Markets

Zoom Video shares climb as investors see the stock benefiting from the coronavirus outbreak

Key Points
  • Zoom Video shares traded inversely to the rest of the U.S. market, which sold off sharply as the number of confirmed coronavirus cases outside China surged over the weekend.
  • "Zoom Video's going to go up every day since they can barely meet their orders," CNBC's Jim Cramer said.
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Zoom Video CEO says products are seeing 'record usage' amid coronavirus fears

Shares of teleconferencing software company Zoom Video rose in trading as investors looked to the stock as one of the few beneficiaries from the outbreak of coronavirus.

The stock climbed 3.2% on strong volume on Monday and hit new record high levels. Zoom Video shares traded inversely to the rest of the U.S. market, which sold off sharply as the number of confirmed coronavirus cases outside China surged over the weekend. Zoom Video's stock is up more than 50% this year, while the Dow Jones industrial average is down about 1.4%.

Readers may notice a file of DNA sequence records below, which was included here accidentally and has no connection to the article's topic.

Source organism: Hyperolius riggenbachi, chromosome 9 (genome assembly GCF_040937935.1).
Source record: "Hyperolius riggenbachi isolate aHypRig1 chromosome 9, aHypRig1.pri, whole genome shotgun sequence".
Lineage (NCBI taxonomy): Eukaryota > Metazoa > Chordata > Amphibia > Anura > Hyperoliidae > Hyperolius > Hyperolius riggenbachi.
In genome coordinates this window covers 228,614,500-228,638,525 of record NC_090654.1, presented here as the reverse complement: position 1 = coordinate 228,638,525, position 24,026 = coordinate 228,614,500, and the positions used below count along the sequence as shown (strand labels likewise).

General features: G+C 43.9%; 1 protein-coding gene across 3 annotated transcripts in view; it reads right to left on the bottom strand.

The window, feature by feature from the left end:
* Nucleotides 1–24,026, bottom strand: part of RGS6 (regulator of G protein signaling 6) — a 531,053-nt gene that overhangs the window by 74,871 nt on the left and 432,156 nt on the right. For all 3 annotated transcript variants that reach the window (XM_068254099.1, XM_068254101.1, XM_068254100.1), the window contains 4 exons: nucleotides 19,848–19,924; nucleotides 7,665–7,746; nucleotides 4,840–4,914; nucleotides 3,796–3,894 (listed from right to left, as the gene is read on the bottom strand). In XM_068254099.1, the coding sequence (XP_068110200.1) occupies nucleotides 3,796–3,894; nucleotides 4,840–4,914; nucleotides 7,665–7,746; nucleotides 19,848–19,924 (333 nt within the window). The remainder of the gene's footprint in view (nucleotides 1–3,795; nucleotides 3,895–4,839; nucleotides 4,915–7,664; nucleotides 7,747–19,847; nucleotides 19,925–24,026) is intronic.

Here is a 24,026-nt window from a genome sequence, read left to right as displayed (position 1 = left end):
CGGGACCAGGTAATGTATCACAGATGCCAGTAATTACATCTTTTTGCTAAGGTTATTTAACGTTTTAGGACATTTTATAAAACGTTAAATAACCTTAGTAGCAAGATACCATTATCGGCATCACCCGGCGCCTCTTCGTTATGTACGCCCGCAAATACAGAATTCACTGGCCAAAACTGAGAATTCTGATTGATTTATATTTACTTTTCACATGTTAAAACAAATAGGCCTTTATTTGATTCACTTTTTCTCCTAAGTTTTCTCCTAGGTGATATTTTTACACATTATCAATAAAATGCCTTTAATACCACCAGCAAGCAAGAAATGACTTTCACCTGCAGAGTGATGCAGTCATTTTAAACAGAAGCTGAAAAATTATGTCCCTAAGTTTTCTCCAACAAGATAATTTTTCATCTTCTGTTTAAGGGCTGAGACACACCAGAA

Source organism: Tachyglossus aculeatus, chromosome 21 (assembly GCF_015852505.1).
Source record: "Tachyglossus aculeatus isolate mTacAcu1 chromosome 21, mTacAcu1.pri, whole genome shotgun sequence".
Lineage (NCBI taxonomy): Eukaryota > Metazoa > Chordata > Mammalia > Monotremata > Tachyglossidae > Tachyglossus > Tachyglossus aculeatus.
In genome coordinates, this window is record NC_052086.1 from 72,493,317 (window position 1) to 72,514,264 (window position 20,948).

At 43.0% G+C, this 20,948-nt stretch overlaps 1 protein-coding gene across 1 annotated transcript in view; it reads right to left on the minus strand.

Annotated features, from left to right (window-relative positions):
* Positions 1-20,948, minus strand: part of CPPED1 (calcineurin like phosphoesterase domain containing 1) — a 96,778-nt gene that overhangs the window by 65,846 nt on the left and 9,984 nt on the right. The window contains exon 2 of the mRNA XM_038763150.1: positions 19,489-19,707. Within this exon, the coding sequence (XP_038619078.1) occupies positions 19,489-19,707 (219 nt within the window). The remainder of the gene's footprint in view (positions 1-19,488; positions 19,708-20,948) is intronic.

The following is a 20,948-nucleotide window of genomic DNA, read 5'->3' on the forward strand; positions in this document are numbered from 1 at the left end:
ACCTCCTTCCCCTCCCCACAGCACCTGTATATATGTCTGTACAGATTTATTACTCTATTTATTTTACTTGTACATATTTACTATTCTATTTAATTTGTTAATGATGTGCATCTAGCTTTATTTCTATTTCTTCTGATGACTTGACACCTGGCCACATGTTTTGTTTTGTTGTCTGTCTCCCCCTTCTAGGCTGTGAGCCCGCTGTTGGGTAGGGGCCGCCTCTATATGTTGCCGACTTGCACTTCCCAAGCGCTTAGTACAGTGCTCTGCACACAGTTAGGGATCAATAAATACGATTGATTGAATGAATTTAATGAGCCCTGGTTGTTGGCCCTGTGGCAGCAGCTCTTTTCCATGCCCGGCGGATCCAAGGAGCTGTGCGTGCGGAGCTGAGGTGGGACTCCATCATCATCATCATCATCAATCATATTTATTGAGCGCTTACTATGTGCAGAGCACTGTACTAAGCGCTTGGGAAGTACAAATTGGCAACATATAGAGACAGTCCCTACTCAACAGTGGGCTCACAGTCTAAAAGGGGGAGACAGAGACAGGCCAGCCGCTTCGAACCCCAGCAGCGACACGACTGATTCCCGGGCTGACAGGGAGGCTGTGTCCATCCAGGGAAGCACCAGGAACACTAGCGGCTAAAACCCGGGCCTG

"Zoom Video's going to go up every day since they can barely meet their orders," CNBC's Jim Cramer said on "Squawk on the Street."

The company's CEO Eric Yuan told CNBC earlier this month that demand for the cloud-based video conferencing service has surged, with U.S. employees in China forced to work remotely due to coronavirus. Zoom Video offers videoconferencing, online meetings, chat and mobile collaboration services.

"That's why our usage is very, very high since the last of the month, last week. Almost every day, that's a record usage," Yuan said a few weeks ago.

Zoom Video is expected to report fourth-quarter results after the market closes on Mar. 4. Goldman Sachs, which has a sell rating on the stock, said in a note to investors that it expects Zoom Video's results will see revenue come "roughly in line" with Wall Street's average estimate of $176 million.

"We continue to view ZM as the leading video communication platform, with a product that is gaining significant traction and changing the way its customers communicate," Goldman Sachs analyst Heather Bellini said. "However, we believe market expectations from a valuation perspective have gotten ahead of themselves."

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